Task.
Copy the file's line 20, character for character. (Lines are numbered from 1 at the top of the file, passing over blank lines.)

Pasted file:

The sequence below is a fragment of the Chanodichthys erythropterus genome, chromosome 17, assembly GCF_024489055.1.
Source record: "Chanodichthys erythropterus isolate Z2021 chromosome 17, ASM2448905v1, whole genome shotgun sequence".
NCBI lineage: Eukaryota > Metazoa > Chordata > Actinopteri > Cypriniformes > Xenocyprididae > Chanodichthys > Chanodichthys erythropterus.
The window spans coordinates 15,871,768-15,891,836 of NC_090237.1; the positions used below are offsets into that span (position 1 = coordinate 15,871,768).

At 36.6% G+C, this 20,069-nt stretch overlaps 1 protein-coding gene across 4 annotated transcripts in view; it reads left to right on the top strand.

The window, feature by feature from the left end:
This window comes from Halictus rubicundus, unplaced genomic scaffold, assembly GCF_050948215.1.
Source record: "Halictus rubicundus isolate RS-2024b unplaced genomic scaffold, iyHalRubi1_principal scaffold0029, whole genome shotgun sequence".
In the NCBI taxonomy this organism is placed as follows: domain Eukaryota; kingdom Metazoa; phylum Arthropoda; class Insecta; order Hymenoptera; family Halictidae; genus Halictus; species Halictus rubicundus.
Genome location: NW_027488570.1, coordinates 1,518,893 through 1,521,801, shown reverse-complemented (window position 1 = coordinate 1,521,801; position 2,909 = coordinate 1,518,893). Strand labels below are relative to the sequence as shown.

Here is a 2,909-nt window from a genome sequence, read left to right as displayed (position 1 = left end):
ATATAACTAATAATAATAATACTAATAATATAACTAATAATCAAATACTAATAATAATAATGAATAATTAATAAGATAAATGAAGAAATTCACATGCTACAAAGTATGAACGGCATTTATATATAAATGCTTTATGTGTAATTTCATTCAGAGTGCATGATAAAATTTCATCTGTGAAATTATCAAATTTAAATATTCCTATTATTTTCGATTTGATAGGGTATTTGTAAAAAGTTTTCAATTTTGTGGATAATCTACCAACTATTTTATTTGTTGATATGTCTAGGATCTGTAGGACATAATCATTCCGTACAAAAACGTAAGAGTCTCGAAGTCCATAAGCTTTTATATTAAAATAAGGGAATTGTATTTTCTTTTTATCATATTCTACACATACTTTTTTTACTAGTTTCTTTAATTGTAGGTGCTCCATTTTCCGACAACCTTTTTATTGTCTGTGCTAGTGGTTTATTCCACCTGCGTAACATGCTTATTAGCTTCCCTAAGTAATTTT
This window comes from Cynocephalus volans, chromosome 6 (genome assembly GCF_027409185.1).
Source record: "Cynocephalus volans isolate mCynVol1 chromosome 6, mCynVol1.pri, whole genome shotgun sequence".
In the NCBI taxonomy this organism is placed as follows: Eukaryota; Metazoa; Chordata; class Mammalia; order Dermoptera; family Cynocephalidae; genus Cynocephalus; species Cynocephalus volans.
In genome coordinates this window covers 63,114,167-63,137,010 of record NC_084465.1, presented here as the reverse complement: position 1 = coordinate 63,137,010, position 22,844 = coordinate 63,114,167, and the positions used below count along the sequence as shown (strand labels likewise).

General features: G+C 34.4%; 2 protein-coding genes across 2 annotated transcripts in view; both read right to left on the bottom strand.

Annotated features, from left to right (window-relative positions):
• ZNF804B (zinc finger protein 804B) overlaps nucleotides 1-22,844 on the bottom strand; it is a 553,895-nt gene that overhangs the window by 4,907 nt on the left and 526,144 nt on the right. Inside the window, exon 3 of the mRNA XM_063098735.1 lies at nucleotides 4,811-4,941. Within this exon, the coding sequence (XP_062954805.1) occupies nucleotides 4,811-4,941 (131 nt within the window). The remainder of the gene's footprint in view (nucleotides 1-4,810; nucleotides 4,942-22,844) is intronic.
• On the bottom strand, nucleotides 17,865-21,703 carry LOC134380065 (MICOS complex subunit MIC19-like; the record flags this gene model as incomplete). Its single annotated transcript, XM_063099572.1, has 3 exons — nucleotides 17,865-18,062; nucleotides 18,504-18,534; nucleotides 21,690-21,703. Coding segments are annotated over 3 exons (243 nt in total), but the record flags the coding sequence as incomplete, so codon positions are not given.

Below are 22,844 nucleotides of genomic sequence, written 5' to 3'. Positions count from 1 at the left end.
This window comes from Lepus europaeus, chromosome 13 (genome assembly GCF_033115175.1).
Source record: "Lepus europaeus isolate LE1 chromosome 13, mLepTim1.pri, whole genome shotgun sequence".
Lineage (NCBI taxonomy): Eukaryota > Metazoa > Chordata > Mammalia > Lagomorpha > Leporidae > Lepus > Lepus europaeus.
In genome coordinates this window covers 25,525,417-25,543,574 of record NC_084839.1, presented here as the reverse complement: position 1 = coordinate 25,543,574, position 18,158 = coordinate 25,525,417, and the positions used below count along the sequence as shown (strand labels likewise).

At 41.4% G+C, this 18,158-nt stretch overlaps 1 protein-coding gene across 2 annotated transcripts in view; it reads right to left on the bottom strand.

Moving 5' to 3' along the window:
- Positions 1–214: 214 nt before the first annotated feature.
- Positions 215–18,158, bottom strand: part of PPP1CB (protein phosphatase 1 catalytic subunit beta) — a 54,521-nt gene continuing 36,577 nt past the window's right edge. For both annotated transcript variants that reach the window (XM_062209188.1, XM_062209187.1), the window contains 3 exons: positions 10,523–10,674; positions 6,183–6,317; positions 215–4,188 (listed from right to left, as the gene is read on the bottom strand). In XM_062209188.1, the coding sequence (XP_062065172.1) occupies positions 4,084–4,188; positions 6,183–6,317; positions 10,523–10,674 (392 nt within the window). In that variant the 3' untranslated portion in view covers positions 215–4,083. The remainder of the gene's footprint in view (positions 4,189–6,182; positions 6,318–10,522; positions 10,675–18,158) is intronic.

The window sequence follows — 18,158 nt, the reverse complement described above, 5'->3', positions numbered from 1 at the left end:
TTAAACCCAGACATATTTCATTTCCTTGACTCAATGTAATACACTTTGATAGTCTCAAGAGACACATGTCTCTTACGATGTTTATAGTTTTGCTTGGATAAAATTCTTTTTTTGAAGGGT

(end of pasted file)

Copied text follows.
• On the bottom strand, nucleotides 17,865-21,703 carry LOC134380065 (MICOS complex subunit MIC19-like; the record flags this gene model as incomplete). Its single annotated transcript, XM_063099572.1, has 3 exons — nucleotides 17,865-18,062; nucleotides 18,504-18,534; nucleotides 21,690-21,703. Coding segments are annotated over 3 exons (243 nt in total), but the record flags the coding sequence as incomplete, so codon positions are not given.